“While COVID-19 can bring much uncertainty, this bill offers a safer, more reliable election process and gives voters several options on when and how to vote,” said Sen. John Keenan. “By giving our election clerks flexibility in how to run the election, this comprehensive legislation will result in an election with greater voter access and will ensure the integrity of the results.”

“As we continue to adapt to the ongoing pandemic, I am proud to stand alongside my colleagues to pass important voting legislation here in Massachusetts,” said Rep. Tackey Chan. “Voters will not have to choose between executing their constitutional right to vote and risking their health and safety. This legislation ensures secure voting options whether by mail, early voting or on Election Day.”

“The right to vote is sacred and must be afforded to all citizens of Massachusetts no matter what obstacles stand in our path,” said Rep. Bruce Ayers. “Creating more feasible ways for people to vote has become an issue of paramount importance during the COVID-19 pandemic. I’m proud Massachusetts has once again led the way by protecting and extending the right for our citizens to vote while also staying vigilant in regards to public health.”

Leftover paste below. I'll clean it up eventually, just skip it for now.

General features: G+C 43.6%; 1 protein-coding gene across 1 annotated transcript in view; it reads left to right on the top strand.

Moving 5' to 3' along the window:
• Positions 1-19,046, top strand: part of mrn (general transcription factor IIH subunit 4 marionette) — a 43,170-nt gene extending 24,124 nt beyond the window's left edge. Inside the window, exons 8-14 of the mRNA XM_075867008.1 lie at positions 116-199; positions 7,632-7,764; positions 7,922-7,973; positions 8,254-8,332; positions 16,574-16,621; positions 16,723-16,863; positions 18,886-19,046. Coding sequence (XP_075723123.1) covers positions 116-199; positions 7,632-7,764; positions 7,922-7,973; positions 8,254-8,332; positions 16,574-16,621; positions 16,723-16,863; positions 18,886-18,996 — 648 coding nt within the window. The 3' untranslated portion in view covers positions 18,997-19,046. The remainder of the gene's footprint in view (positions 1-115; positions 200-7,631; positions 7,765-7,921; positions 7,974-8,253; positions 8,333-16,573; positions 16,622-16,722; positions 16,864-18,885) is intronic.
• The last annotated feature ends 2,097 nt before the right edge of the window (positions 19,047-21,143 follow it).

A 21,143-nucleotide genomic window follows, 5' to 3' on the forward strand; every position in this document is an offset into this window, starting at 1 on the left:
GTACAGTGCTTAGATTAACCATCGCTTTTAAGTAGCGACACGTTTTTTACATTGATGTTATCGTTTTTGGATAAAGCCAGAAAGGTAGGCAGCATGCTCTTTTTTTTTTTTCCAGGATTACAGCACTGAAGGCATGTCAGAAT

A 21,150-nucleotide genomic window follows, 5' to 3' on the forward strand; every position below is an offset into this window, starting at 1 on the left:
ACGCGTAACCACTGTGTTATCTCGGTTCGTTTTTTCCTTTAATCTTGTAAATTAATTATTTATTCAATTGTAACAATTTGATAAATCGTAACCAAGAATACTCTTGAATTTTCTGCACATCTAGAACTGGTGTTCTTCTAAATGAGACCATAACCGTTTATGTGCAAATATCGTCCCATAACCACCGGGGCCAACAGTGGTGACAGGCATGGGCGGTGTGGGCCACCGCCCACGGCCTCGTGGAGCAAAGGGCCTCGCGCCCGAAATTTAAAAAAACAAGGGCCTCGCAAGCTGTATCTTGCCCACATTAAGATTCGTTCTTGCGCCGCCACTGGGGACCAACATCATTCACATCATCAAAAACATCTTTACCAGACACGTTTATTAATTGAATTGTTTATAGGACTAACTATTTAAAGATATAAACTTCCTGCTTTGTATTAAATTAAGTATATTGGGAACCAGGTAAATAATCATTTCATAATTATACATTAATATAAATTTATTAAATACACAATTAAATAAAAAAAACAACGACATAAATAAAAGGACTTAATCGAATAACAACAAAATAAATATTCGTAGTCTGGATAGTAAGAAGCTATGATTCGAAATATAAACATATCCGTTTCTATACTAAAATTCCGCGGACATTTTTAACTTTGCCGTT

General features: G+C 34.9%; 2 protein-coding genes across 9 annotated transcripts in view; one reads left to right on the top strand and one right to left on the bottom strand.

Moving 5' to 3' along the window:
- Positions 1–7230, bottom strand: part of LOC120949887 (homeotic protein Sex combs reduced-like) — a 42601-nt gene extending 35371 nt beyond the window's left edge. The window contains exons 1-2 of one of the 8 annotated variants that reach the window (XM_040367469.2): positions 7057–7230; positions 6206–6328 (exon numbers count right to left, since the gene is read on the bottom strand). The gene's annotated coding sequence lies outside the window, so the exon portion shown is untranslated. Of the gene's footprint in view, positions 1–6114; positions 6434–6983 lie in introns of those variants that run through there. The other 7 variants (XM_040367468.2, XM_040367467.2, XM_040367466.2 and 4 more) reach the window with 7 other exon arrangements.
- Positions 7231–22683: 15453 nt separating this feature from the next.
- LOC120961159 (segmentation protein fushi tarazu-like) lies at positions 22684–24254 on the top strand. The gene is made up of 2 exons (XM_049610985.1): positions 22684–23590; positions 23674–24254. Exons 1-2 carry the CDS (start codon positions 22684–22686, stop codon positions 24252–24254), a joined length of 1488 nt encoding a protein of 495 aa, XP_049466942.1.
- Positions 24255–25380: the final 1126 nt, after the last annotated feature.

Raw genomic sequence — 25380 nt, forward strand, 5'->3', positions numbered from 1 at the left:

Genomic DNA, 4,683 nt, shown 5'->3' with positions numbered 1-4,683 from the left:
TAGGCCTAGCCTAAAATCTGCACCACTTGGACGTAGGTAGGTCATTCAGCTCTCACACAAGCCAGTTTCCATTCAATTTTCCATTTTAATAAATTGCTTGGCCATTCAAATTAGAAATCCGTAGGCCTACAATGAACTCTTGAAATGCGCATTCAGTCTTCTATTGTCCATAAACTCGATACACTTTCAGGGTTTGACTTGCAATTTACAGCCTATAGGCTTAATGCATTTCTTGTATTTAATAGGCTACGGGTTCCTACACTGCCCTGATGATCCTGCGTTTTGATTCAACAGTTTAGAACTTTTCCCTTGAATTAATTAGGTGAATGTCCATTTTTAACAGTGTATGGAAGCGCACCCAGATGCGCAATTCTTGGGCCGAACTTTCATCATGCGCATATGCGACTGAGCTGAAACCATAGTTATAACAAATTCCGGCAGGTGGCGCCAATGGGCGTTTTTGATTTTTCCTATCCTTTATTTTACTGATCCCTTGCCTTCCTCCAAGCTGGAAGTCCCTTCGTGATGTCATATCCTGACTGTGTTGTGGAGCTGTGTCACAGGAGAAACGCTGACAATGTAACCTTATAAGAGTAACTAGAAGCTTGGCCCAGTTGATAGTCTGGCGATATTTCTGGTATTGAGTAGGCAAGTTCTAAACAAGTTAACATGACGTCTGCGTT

Travelers To Massachusetts Must Self-Quarantine

By SCOTT JACKSON

Starting on July 1, travelers arriving in Massachusetts – including residents returning home – will be instructed to self-quarantine for 14 days.

Travelers from seven northeastern states – Connecticut, Maine, New Hampshire, New Jersey, New York, Rhode Island and Vermont – will be exempt from the new rule. Workers designated by the federal government as essential critical infrastructure workers are also exempt from the requirement.

Travelers who are displaying symptoms of COVID-19 are asked not to come to Massachusetts.

Visitors are also reminded that masks or face coverings must be worn in public places where individuals cannot socially distance from others.

The announcement by Gov. Charlie Baker on Tuesday comes as several states in the southern and western parts of the country – including Florida, Texas and California – have seen an increase in COVID-19 cases in recent weeks.